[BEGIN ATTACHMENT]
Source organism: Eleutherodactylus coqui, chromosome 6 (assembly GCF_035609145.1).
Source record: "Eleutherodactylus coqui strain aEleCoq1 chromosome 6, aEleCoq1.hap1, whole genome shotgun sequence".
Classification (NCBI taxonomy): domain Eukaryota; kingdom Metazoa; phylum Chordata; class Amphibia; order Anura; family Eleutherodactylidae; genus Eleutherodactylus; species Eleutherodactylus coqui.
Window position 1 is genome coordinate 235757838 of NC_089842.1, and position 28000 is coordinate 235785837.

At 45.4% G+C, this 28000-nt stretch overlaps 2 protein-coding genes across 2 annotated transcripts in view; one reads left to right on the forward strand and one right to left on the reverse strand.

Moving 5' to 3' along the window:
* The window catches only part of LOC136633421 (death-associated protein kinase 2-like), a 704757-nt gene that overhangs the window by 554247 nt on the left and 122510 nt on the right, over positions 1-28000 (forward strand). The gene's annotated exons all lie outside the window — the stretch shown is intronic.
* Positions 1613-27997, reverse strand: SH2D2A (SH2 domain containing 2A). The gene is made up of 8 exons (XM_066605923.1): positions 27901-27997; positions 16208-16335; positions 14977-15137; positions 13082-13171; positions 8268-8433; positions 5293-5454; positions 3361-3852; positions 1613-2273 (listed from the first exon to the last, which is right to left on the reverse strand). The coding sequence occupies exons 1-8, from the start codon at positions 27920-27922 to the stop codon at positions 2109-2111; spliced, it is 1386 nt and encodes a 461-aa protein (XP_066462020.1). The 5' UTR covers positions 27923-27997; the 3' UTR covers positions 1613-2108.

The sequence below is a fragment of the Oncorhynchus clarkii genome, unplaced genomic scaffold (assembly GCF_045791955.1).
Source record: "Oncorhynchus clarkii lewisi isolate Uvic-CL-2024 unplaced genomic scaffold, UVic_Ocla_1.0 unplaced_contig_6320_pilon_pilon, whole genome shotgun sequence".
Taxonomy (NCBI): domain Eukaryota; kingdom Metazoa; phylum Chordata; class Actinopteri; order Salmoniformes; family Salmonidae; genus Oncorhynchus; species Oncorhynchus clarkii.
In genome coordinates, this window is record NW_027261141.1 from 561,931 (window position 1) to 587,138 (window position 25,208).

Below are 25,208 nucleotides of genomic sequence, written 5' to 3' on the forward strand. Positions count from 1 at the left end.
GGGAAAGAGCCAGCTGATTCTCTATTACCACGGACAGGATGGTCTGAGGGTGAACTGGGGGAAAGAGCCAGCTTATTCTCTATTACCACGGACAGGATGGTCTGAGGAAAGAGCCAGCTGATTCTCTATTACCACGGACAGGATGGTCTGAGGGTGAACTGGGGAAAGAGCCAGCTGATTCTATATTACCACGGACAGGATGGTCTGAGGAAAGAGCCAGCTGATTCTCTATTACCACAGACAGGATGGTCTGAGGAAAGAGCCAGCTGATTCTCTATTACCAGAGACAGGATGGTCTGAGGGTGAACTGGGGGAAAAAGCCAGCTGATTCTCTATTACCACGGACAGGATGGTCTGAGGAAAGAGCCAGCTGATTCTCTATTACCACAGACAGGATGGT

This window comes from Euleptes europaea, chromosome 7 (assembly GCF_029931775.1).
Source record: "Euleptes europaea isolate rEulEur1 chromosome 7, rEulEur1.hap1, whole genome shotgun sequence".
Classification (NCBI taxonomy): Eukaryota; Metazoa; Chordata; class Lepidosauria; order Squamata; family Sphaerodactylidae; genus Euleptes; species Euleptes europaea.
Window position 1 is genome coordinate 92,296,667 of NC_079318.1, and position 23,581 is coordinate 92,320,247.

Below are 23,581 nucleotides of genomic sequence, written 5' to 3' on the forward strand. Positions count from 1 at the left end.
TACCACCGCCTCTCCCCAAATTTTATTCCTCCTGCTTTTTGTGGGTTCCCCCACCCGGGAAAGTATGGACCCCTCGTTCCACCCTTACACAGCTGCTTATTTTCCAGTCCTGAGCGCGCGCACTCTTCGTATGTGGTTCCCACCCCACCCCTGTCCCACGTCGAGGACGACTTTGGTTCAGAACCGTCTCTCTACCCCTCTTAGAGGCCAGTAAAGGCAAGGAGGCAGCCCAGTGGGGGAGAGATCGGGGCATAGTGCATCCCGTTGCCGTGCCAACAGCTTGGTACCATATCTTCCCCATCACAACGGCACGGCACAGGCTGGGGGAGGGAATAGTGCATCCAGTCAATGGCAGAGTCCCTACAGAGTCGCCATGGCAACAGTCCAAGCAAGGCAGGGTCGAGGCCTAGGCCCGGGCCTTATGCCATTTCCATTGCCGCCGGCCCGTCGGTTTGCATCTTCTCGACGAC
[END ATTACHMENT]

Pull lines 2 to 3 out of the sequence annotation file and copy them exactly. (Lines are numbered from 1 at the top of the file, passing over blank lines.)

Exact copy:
Source record: "Eleutherodactylus coqui strain aEleCoq1 chromosome 6, aEleCoq1.hap1, whole genome shotgun sequence".
Classification (NCBI taxonomy): domain Eukaryota; kingdom Metazoa; phylum Chordata; class Amphibia; order Anura; family Eleutherodactylidae; genus Eleutherodactylus; species Eleutherodactylus coqui.